This study attempts to address the gaps in research on the characteristics and dynamics of the relationship between higher education and development, and the contextual and institutional factors that facilitate or inhibit these relationships. The study, with a focus on Africa, utilises theoretical perspectives offered by the fields of higher education studies, institutional theory and development economics.
The overall aim of the study was to investigate the complex relationships between higher education (specifically universities) and economic development in selected African countries with a focus on the context in which universities operate (political and socio-economic), the internal structure and dynamics of the universities themselves, and the interaction between the national and institutional contexts. In addition, the study aimed to identify those factors (practices, strategies) and conditions (context) – at both national and institutional levels – that facilitate or inhibit universities’ ability to make a sustainable contribution to economic development.
The report presents a synthesis of the key findings of the eight African case studies, organised around the three components of the conceptual framework, namely, the nature and extent of a pact on higher education’s role in development; the nature and strength of the academic cores of the eight universities in the sample; and coordination and connectedness that link universities to development. It includes a brief overview of the higher education and economic development contexts within each country; the extent to which there was evidence of a pact around the role of the university in development; the extent to which knowledge policies and activities were coordinated in each country; a rating of the strength of the academic cores of the eight universities in the sample; and an assessment of the connectedness of each university to its external stakeholders and its academic core.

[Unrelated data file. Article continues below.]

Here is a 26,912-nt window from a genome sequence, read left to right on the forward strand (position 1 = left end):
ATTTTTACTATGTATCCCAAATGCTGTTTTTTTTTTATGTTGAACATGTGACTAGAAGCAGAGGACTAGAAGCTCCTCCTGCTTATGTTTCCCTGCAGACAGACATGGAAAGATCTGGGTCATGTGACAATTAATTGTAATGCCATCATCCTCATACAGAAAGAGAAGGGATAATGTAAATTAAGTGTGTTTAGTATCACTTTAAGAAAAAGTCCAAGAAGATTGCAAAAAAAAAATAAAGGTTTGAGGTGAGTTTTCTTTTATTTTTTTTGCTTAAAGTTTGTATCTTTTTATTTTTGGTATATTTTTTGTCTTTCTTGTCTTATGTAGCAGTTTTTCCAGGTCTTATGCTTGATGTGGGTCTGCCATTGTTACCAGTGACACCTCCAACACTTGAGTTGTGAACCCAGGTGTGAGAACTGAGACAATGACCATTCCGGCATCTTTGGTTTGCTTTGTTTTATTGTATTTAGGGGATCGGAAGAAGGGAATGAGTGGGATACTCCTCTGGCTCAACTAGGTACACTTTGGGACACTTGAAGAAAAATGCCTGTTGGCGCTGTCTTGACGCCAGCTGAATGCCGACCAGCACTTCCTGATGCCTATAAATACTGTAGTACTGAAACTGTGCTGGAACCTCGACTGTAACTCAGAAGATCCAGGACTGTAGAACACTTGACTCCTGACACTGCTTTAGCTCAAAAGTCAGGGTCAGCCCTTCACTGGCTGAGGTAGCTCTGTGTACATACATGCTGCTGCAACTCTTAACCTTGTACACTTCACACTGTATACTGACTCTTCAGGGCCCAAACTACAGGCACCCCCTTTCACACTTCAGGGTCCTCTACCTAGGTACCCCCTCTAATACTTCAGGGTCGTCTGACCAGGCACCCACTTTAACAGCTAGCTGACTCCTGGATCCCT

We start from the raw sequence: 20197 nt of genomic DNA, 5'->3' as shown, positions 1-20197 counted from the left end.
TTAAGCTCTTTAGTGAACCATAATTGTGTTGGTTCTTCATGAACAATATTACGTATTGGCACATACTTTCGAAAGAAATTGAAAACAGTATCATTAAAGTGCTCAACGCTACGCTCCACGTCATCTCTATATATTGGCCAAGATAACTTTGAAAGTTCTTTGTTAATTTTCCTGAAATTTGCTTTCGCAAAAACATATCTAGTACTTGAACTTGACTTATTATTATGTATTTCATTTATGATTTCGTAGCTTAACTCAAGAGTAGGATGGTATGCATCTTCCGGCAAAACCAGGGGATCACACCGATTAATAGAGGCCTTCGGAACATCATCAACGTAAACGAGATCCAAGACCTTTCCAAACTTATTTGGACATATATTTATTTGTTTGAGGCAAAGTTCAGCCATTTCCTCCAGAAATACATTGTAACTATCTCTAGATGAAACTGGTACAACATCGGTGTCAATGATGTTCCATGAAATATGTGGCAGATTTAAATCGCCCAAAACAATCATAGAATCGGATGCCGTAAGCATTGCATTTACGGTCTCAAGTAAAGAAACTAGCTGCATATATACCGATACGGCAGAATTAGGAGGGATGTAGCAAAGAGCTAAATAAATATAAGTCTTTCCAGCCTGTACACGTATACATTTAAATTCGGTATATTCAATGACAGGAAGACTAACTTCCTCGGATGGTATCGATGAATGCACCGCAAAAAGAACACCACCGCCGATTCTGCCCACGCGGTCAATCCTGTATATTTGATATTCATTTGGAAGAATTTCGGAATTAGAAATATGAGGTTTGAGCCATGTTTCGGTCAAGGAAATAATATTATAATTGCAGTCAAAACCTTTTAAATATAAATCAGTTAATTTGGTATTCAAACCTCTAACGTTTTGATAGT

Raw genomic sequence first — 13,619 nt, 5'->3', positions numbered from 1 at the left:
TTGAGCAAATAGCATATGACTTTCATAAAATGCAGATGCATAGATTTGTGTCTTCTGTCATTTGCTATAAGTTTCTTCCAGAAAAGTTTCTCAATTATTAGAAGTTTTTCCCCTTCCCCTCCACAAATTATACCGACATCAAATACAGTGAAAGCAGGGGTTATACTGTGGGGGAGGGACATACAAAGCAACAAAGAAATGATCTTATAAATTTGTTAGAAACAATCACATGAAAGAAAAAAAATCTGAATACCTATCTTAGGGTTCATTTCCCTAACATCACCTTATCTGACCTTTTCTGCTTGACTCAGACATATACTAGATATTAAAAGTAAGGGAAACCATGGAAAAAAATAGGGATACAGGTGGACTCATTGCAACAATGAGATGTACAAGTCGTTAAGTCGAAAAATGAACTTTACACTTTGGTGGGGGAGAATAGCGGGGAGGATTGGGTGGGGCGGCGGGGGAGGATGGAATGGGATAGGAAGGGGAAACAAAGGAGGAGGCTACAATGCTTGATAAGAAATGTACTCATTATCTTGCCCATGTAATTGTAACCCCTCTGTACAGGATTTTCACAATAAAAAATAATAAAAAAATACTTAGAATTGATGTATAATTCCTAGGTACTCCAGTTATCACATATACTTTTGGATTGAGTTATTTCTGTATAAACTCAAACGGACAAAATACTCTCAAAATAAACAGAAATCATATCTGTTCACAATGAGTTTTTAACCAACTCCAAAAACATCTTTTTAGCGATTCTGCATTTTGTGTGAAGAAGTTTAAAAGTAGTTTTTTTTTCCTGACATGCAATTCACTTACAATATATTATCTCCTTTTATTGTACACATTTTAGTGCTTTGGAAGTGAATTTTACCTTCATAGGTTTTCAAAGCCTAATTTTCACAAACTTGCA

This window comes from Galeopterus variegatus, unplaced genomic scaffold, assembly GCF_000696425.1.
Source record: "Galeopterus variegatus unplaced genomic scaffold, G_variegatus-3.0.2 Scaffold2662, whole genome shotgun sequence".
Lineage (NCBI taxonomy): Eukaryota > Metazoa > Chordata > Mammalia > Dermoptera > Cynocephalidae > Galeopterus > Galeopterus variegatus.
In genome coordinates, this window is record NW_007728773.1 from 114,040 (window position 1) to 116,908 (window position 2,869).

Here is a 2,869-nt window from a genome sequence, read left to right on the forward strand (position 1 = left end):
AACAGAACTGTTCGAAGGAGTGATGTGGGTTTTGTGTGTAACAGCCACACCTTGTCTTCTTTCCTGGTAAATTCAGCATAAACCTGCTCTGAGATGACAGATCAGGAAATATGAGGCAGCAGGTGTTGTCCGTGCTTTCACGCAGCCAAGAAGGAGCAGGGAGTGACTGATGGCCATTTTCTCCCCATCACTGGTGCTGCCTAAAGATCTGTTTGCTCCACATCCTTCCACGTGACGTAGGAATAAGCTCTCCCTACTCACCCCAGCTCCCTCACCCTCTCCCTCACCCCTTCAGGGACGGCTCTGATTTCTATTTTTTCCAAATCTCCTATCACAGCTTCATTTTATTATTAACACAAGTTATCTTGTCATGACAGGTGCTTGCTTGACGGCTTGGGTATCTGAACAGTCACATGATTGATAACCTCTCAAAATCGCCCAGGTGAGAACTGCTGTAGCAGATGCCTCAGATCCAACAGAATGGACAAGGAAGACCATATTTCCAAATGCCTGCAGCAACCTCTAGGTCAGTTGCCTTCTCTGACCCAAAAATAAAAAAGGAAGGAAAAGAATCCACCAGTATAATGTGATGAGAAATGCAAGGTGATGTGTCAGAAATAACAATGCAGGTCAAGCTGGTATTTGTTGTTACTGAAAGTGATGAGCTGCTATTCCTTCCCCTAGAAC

The main conclusion from this study include the need for a pact on a role for the university as an ‘engine for development’; the need to strengthen the academic cores of African universities via, amongst others, improving incentive structures; and the need to improve policy and implementation coordination at national and institutional levels in order to connect universities more effectively to development.